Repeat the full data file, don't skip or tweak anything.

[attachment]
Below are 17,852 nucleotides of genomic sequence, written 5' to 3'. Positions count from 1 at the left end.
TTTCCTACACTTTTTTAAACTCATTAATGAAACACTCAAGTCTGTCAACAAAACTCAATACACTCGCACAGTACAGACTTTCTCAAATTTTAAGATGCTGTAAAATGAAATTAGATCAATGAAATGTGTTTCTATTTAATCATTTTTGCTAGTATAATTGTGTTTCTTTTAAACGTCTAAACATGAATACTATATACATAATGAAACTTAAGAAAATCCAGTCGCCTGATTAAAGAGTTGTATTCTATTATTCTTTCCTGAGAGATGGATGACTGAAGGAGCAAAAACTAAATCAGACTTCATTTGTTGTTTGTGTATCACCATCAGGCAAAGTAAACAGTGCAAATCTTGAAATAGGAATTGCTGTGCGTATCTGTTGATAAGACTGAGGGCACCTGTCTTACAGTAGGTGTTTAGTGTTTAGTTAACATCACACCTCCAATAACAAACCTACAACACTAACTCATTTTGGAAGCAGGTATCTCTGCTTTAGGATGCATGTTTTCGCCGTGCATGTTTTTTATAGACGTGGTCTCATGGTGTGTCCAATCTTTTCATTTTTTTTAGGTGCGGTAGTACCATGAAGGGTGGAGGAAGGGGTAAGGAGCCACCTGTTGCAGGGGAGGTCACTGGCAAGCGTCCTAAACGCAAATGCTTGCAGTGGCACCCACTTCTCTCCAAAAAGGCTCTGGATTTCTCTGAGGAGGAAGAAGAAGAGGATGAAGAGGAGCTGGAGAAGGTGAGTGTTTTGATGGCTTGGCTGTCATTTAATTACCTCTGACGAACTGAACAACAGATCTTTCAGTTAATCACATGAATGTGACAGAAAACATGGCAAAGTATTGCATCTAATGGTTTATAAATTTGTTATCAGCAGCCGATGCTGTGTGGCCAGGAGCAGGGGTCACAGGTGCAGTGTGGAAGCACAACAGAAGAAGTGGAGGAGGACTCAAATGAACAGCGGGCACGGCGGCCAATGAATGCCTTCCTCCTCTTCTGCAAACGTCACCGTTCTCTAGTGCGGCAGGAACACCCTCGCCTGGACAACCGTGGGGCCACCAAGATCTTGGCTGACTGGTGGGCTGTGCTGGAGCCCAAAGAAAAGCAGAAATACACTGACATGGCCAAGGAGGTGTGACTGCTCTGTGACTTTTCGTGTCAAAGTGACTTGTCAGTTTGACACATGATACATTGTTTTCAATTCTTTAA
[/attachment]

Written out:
Below are 17,852 nucleotides of genomic sequence, written 5' to 3'. Positions count from 1 at the left end.
TTTCCTACACTTTTTTAAACTCATTAATGAAACACTCAAGTCTGTCAACAAAACTCAATACACTCGCACAGTACAGACTTTCTCAAATTTTAAGATGCTGTAAAATGAAATTAGATCAATGAAATGTGTTTCTATTTAATCATTTTTGCTAGTATAATTGTGTTTCTTTTAAACGTCTAAACATGAATACTATATACATAATGAAACTTAAGAAAATCCAGTCGCCTGATTAAAGAGTTGTATTCTATTATTCTTTCCTGAGAGATGGATGACTGAAGGAGCAAAAACTAAATCAGACTTCATTTGTTGTTTGTGTATCACCATCAGGCAAAGTAAACAGTGCAAATCTTGAAATAGGAATTGCTGTGCGTATCTGTTGATAAGACTGAGGGCACCTGTCTTACAGTAGGTGTTTAGTGTTTAGTTAACATCACACCTCCAATAACAAACCTACAACACTAACTCATTTTGGAAGCAGGTATCTCTGCTTTAGGATGCATGTTTTCGCCGTGCATGTTTTTTATAGACGTGGTCTCATGGTGTGTCCAATCTTTTCATTTTTTTTAGGTGCGGTAGTACCATGAAGGGTGGAGGAAGGGGTAAGGAGCCACCTGTTGCAGGGGAGGTCACTGGCAAGCGTCCTAAACGCAAATGCTTGCAGTGGCACCCACTTCTCTCCAAAAAGGCTCTGGATTTCTCTGAGGAGGAAGAAGAAGAGGATGAAGAGGAGCTGGAGAAGGTGAGTGTTTTGATGGCTTGGCTGTCATTTAATTACCTCTGACGAACTGAACAACAGATCTTTCAGTTAATCACATGAATGTGACAGAAAACATGGCAAAGTATTGCATCTAATGGTTTATAAATTTGTTATCAGCAGCCGATGCTGTGTGGCCAGGAGCAGGGGTCACAGGTGCAGTGTGGAAGCACAACAGAAGAAGTGGAGGAGGACTCAAATGAACAGCGGGCACGGCGGCCAATGAATGCCTTCCTCCTCTTCTGCAAACGTCACCGTTCTCTAGTGCGGCAGGAACACCCTCGCCTGGACAACCGTGGGGCCACCAAGATCTTGGCTGACTGGTGGGCTGTGCTGGAGCCCAAAGAAAAGCAGAAATACACTGACATGGCCAAGGAGGTGTGACTGCTCTGTGACTTTTCGTGTCAAAGTGACTTGTCAGTTTGACACATGATACATTGTTTTCAATTCTTTAA